One of the reasons that President Obama chose to address the nation from the Oval Office on Sunday night was a simple one: He wanted people to hear things that he has been saying for a while.
There weren't a lot of new military ideas contained in what he said (he mostly reiterated the current strategy against the Islamic State) and few new policy proposals (he's been agitating for a new authorization for use of military force for a while). Instead, it was largely meant to make his arguments one more time -- while at the same time urging Americans to be generous toward the country's Muslim population.
To that end, he said something that seemed unusual. During his speech, he explicitly called out the need for the Muslim community -- abroad and in America -- to confront the sort of rhetoric that can lead to sympathy for terrorist actors.
"If we're to succeed in defeating terrorism, we must enlist Muslim communities as some of our strongest allies, rather than push them away through suspicion and hate," Obama said. "That does not mean denying the fact that an extremist ideology has spread within some Muslim communities. It's a real problem that Muslims must confront without excuse."
Challenging the Muslim community to address harsh or violent rhetoric is not normally a critical part of the president's articulated strategy to defeat the threat posed by terrorism. In February, he received widespread criticism after he pointed out that other religious traditions have also, at times, been home to violent extremists -- including Christianity.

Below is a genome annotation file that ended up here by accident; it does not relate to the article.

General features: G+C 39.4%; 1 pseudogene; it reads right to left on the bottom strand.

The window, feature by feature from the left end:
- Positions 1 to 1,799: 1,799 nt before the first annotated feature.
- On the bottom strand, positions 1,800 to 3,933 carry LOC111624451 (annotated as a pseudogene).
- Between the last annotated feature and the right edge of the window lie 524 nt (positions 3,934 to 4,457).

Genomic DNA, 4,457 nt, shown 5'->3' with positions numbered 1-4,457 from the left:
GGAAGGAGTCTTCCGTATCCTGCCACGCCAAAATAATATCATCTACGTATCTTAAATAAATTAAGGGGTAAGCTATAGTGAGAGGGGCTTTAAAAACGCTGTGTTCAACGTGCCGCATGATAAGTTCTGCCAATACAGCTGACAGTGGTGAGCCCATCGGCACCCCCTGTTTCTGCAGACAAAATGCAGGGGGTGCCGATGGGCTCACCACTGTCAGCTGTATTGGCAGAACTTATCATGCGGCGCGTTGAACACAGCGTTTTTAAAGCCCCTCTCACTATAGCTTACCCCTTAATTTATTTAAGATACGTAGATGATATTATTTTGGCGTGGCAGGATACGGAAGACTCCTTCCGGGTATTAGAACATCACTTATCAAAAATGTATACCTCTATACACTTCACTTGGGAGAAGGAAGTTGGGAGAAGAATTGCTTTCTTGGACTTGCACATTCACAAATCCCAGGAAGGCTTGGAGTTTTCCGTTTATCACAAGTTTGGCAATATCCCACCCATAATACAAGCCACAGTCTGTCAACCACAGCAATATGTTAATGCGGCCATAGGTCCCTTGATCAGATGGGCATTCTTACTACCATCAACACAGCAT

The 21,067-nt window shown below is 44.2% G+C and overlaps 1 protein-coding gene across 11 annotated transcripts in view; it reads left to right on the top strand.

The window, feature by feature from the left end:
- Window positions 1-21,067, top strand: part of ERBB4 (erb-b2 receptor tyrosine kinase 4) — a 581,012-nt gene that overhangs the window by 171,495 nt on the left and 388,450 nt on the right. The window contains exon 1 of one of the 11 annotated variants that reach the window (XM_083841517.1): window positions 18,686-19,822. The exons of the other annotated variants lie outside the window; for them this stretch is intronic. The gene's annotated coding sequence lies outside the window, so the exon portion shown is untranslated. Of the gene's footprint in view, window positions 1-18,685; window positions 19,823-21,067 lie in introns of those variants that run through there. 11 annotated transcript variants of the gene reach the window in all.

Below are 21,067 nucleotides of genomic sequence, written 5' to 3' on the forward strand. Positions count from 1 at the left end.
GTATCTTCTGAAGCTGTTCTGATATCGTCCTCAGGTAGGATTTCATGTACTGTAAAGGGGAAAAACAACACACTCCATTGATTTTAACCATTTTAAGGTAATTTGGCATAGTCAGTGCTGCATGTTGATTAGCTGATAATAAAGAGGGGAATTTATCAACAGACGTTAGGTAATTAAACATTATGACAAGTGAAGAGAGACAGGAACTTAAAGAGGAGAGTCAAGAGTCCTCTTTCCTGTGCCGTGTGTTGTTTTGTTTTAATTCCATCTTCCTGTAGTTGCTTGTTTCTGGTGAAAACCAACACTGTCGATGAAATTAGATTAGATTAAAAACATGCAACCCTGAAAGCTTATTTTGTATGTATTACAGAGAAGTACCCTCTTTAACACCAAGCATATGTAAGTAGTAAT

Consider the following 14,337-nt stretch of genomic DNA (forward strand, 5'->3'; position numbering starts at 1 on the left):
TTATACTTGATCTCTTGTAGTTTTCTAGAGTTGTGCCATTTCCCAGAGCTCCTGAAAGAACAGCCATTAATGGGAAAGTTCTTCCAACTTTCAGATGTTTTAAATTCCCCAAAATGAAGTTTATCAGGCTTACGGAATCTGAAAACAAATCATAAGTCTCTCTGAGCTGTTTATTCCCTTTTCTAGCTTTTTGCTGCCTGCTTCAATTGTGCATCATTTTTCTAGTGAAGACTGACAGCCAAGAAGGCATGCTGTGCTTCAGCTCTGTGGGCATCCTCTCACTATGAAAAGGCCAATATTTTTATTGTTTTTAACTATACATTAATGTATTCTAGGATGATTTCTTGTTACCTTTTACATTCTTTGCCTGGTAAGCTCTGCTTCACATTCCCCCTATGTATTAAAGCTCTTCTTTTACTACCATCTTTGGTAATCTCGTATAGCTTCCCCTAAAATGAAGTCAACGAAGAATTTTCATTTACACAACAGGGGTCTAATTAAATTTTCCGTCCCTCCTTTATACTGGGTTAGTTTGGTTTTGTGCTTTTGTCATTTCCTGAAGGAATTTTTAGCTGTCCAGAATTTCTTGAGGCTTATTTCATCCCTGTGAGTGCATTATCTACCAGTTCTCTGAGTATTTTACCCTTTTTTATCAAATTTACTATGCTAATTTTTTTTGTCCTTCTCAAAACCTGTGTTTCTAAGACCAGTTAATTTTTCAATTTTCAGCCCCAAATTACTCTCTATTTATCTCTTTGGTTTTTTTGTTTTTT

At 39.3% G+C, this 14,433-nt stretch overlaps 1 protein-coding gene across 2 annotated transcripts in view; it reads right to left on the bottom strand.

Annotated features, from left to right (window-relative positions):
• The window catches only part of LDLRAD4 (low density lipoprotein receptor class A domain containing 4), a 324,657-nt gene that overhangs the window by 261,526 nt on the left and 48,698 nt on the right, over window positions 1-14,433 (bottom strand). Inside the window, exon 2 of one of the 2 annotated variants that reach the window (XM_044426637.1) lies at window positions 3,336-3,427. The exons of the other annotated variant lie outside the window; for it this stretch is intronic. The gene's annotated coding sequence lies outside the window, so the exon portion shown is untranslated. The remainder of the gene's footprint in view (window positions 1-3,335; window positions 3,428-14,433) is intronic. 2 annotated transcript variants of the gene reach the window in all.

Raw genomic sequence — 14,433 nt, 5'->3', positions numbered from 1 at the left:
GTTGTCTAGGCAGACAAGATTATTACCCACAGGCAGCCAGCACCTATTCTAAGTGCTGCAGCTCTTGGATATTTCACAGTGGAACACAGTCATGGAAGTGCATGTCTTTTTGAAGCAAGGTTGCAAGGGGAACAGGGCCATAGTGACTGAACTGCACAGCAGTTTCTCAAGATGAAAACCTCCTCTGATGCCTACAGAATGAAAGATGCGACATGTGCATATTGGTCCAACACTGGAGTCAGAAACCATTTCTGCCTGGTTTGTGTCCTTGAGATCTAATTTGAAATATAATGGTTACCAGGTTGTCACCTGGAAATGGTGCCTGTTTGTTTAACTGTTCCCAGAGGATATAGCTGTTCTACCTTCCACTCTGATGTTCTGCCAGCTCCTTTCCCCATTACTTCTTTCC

"[L]est we get on our high horse and think this is unique to some other place, remember that during the Crusades and the Inquisition, people committed terrible deeds in the name of Christ," he said. "In our home country, slavery and Jim Crow all too often was justified in the name of Christ." In that speech, he didn't call out the need for Muslims to root out their own extremists.
But a few weeks later he did, albeit in less strident terms than he used Sunday night. Speaking at a summit specifically focused on the threat of violent extremism, Obama demanded more action from Muslim leaders -- some of whom were in the room.
"Now, just as those of us outside Muslim communities need to reject the terrorist narrative that the West and Islam are in conflict, or modern life and Islam are in conflict, I also believe that Muslim communities have a responsibility as well," Obama said. He noted (as he did on Sunday) that very few of the world's Muslims support the actions of the Islamic State, and assured listeners that he knew action was being taken.
He then continued: "[J]ust as leaders like myself reject the notion that terrorists like ISIL genuinely represent Islam, Muslim leaders need to do more to discredit the notion that our nations are determined to suppress Islam, that there’s an inherent clash in civilizations. Everybody has to speak up very clearly that no matter what the grievance, violence against innocents doesn't defend Islam or Muslims, it damages Islam and Muslims."
In part, this is meant as a message to non-Muslim Americans who often demand that Muslims explicitly reject the actions of terrorists like the killers in San Bernardino. It was clearly intended as well to offer something of a rebuttal to the long-standing conservative critique that he won't call Islamic State's actions "Islamic terrorism." But it's also an explicit demand that Muslims not allow views sympathetic to radical elements to take root within their community.
As with many of Obama's other points on Sunday night, this was something the president has said before. As with many of those other points, they were said by Obama now with more urgency.